Drug Testing in High Schools Starts February

Article excerpt

The Department of Health (DoH) will implement a nationwide random drug testing on high school students this February, the second time in four years, Health Secretary Francisco Duque III announced yesterday.

Duque said the activity will be undertaken in coordination with the Department of Education and will cover some 85,000 students.

"As in the previous testing done, the activity aims to determine the current incidence of drug use, to provide a deterrent for those using drugs and to provide the necessary services they need to stop further use," he said.

The first round of drug testing on high school students was conducted four years ago, when 8,670 were randomly selected. Sixty seven tested positive for illegal drugs with marijuana emerging as the drug of choice among the students.

Outpatient services were provided for the confirmed users of illegal substances.

Last year, the department tested 7,499 college students, out of which 39 were found positive using illegal drugs.

Dangerous Drugs Board Regulation No. 6 series of 2003 serves as guideline for the conduct of the activity. It explicitly states that results of drug testing cannot be used in criminal proceedings and that strictest confidentiality shall be observed.

Furthermore, the guideline states that test results shall not be used as ground for any disciplinary action or expulsion of students.

"As far as the Department of Health is concerned, drug testing is a health issue," Duque said. "What needs to be done is that these children be tested and provided rehabilitation services."

Educators oppose random drug testing of students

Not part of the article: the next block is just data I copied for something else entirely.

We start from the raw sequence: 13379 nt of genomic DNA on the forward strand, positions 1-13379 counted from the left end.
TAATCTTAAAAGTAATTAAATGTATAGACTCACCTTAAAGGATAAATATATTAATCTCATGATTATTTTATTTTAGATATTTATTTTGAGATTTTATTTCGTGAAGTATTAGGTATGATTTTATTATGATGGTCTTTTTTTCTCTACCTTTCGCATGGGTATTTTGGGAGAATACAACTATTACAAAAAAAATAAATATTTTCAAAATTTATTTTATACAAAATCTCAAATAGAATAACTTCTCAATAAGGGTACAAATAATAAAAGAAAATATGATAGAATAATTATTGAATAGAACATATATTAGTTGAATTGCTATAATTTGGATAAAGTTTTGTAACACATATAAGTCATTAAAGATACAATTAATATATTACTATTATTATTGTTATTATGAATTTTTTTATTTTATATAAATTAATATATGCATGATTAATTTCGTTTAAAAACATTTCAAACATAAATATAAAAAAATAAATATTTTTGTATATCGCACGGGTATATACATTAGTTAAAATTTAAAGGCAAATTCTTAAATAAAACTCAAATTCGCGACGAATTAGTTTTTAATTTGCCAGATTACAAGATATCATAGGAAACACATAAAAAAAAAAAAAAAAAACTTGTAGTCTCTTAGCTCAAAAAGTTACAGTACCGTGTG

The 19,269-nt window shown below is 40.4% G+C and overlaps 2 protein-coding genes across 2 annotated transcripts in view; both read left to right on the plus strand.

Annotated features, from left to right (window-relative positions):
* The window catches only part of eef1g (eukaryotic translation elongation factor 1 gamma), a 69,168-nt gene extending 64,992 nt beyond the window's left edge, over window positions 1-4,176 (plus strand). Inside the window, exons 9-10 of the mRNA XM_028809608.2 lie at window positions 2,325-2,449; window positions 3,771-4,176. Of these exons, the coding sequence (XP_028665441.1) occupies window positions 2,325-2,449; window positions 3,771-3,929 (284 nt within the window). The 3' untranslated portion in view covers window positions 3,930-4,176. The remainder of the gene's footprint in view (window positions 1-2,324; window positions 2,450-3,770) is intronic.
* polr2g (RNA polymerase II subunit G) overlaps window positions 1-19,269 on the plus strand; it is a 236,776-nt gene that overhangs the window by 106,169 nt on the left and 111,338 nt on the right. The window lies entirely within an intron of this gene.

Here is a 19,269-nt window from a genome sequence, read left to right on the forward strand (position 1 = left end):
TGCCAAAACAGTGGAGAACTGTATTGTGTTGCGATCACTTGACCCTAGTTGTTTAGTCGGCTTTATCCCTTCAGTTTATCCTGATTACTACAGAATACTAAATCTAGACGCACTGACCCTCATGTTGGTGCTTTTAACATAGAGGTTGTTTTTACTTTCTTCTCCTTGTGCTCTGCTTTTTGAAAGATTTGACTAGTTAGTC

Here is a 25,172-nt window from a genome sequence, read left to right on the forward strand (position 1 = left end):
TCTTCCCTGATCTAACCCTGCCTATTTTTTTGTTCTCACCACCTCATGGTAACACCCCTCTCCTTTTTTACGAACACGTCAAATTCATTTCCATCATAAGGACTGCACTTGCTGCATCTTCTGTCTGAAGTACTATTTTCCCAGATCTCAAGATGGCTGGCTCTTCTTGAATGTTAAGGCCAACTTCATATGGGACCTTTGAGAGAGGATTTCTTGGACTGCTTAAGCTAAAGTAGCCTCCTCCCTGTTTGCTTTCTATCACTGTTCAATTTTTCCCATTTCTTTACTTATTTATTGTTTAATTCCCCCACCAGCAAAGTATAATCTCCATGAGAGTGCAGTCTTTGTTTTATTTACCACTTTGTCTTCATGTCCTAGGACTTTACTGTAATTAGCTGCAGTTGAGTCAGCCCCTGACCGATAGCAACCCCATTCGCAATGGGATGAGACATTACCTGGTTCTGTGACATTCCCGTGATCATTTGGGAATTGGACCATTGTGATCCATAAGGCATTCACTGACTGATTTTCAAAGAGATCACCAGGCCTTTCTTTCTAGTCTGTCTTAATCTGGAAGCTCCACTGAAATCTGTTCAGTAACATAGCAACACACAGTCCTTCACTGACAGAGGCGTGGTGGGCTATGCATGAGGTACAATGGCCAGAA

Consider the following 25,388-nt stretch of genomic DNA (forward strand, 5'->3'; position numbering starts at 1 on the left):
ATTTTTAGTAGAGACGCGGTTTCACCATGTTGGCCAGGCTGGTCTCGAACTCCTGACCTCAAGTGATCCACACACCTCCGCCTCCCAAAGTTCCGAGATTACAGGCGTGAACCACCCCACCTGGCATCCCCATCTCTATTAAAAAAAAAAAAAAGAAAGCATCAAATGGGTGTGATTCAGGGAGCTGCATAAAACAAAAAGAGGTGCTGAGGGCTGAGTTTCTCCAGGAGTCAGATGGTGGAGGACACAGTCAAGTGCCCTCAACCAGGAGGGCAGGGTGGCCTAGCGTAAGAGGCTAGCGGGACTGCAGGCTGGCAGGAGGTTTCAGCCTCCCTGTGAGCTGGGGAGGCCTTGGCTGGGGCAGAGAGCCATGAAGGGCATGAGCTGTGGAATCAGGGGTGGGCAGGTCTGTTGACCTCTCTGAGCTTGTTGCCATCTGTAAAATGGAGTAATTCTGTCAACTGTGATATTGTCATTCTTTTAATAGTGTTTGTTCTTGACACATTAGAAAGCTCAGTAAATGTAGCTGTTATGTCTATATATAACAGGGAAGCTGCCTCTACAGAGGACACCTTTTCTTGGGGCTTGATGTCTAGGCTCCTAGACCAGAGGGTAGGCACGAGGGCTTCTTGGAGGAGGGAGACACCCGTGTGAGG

The Association of Local Colleges and Universities yesterday said the planned random drug testing on students is a waste of time and resources.

"The nationwide random drug testing only shows the skewed priority of the government. It is a waste of precious time and money,'' said lawyer Adel Tamano, president of ALCU.

"Instead of wasting resources on this, let's use the money for books, computers, scholarships and for paying teachers,'' said Tamano, also the president of the Pamantasan ng Lungsod ng Maynila and the United Opposition.

Tamano was reacting to an announcement by the Commission on Higher Education regarding the planned drug tests in colleges and universities next month. The Department of Health and the Department of Education have also announced similar tests for high school students.

At least P6 million has been allocated for the drug testing in tertiary schools, according to CHEd, which said only 15 students per college can be covered by the budget.

Tamano said such budget allotment for drug tests in higher education institutions (HEIs) could be used instead to purchase 400 computers or pay the salary of 40 teachers for a whole year.

He said the planned student coverage in tertiary schools is "too small to have any effect."

"Testing fifteen people per school will not accomplish anything as it is too small a sample to base a conclusion. Authorities should conduct more study on the matter,'' he said.

Tamano, however, said drug tests on faculty members should not pose a problem, noting these are mature individuals and should be responsible citizens.

"I am more concerned with students because these minors have to be protected against the stress and trauma of the drug testing process," he said. …